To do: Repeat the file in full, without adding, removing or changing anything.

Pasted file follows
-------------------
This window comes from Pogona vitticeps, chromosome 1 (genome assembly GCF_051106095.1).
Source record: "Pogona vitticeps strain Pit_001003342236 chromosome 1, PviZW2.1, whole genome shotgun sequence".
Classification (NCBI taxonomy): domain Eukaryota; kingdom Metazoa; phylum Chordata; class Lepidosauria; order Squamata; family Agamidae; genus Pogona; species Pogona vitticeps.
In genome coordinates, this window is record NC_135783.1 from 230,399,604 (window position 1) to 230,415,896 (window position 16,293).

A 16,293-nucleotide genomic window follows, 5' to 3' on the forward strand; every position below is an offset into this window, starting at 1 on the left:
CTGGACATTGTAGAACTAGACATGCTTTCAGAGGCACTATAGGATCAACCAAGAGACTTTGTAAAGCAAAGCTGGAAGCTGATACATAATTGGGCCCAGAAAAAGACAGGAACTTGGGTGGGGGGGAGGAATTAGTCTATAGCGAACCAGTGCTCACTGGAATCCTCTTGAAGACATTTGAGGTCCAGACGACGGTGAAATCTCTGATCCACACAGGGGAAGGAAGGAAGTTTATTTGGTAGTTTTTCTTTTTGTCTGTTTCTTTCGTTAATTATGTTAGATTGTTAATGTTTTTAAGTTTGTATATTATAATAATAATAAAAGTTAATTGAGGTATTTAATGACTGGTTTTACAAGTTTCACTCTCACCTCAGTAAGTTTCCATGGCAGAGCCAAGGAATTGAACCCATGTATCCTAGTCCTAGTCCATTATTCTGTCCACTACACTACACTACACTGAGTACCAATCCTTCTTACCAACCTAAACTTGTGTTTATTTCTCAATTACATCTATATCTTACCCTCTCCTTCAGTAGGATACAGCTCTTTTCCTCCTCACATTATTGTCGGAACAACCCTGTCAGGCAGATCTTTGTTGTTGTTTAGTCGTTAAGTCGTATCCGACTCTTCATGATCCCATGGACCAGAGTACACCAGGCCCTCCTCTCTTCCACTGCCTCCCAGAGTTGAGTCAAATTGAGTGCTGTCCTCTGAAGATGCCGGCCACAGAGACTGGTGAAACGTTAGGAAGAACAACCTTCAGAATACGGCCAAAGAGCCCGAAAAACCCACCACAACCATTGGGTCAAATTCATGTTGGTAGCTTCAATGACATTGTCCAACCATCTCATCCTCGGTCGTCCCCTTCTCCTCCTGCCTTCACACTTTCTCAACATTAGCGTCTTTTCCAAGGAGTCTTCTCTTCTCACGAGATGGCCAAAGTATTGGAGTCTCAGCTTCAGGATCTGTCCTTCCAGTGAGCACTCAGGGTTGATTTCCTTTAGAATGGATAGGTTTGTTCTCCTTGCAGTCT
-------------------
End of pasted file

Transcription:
This window comes from Pogona vitticeps, chromosome 1 (genome assembly GCF_051106095.1).
Source record: "Pogona vitticeps strain Pit_001003342236 chromosome 1, PviZW2.1, whole genome shotgun sequence".
Classification (NCBI taxonomy): domain Eukaryota; kingdom Metazoa; phylum Chordata; class Lepidosauria; order Squamata; family Agamidae; genus Pogona; species Pogona vitticeps.
In genome coordinates, this window is record NC_135783.1 from 230,399,604 (window position 1) to 230,415,896 (window position 16,293).

A 16,293-nucleotide genomic window follows, 5' to 3' on the forward strand; every position below is an offset into this window, starting at 1 on the left:
CTGGACATTGTAGAACTAGACATGCTTTCAGAGGCACTATAGGATCAACCAAGAGACTTTGTAAAGCAAAGCTGGAAGCTGATACATAATTGGGCCCAGAAAAAGACAGGAACTTGGGTGGGGGGGAGGAATTAGTCTATAGCGAACCAGTGCTCACTGGAATCCTCTTGAAGACATTTGAGGTCCAGACGACGGTGAAATCTCTGATCCACACAGGGGAAGGAAGGAAGTTTATTTGGTAGTTTTTCTTTTTGTCTGTTTCTTTCGTTAATTATGTTAGATTGTTAATGTTTTTAAGTTTGTATATTATAATAATAATAAAAGTTAATTGAGGTATTTAATGACTGGTTTTACAAGTTTCACTCTCACCTCAGTAAGTTTCCATGGCAGAGCCAAGGAATTGAACCCATGTATCCTAGTCCTAGTCCATTATTCTGTCCACTACACTACACTACACTGAGTACCAATCCTTCTTACCAACCTAAACTTGTGTTTATTTCTCAATTACATCTATATCTTACCCTCTCCTTCAGTAGGATACAGCTCTTTTCCTCCTCACATTATTGTCGGAACAACCCTGTCAGGCAGATCTTTGTTGTTGTTTAGTCGTTAAGTCGTATCCGACTCTTCATGATCCCATGGACCAGAGTACACCAGGCCCTCCTCTCTTCCACTGCCTCCCAGAGTTGAGTCAAATTGAGTGCTGTCCTCTGAAGATGCCGGCCACAGAGACTGGTGAAACGTTAGGAAGAACAACCTTCAGAATACGGCCAAAGAGCCCGAAAAACCCACCACAACCATTGGGTCAAATTCATGTTGGTAGCTTCAATGACATTGTCCAACCATCTCATCCTCGGTCGTCCCCTTCTCCTCCTGCCTTCACACTTTCTCAACATTAGCGTCTTTTCCAAGGAGTCTTCTCTTCTCACGAGATGGCCAAAGTATTGGAGTCTCAGCTTCAGGATCTGTCCTTCCAGTGAGCACTCAGGGTTGATTTCCTTTAGAATGGATAGGTTTGTTCTCCTTGCAGTCT